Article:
Thursday, August 5, 2010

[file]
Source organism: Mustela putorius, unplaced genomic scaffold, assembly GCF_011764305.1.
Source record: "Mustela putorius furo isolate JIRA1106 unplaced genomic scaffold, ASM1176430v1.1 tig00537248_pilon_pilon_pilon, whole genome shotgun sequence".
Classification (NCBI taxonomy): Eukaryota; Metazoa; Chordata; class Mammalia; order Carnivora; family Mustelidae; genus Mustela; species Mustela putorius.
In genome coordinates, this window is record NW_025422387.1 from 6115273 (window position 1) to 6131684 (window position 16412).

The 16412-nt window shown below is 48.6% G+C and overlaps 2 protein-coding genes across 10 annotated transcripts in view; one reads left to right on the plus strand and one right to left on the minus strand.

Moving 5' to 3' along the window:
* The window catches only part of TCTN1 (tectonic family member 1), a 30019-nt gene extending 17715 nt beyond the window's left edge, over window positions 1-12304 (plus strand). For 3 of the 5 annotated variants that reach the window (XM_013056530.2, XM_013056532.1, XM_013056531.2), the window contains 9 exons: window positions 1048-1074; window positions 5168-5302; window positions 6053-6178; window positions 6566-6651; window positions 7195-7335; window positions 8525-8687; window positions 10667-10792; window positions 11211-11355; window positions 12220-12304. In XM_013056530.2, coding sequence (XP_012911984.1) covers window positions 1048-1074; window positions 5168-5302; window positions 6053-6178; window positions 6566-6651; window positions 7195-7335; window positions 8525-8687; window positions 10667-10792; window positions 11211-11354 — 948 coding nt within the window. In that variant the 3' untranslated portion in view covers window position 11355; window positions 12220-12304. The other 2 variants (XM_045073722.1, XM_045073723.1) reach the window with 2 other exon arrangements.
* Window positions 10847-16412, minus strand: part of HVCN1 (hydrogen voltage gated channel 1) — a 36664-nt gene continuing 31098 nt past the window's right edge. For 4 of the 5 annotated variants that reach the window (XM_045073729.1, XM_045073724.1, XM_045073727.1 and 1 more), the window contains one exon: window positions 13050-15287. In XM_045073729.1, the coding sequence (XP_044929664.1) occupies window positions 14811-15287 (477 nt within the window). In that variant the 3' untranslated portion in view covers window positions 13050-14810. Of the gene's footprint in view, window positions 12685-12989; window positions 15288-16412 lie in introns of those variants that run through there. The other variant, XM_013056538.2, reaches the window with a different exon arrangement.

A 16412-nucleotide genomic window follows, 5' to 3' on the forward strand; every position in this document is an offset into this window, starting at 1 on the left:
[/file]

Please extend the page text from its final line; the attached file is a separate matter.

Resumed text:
For a movie called Carrie, Carrie's not in the movie as much as you'd think. The movie spends I'd say half of its time with other characters from Carrie's high school. But the amazing thing is that everything evolves around this taciturn, lonely outcast. Some of the characters are plotting an evil plan to humiliate Carrie while others are changing their ways and realizing that Carrie is a person with real feelings. So these two different attitudes towards Carrie reach their climax at the same time and the result at the senior prom is absolutely shattering. Carrie, played by Sissy Spacek, definitely has problems that keep her from connecting with others. At first she just seems weird and kind of creepy. But then we find out what's going on in her personal life and begin to understand her and why she acts the way she does. It's really because of her terrible mother, a religious freak who's worse than the Jesuslover in the novel The Grapes of Wrath. She prevents Carrie from making any sort of human connections and thinks that just about every action in life is a sin influenced by Satan. Carrie does have an advantage when she's rebuked because when she gets angry she can make anything happen. So when a kid rides by on his bike and insults her, she heats up and forces him to fall. Carrie is a based off of a Stephen King novel, which I actually have on my desk at the moment and intend to read. The film, which likely stays mostly true to the book, is an indication as to King's special talent. Taking a horror story and making it bring out such feeling and emotion is a remarkable feat. This is one of the strangest movies I've seen because it's both a horror film and a thoughtful high school drama. And that ending is one massive crazy.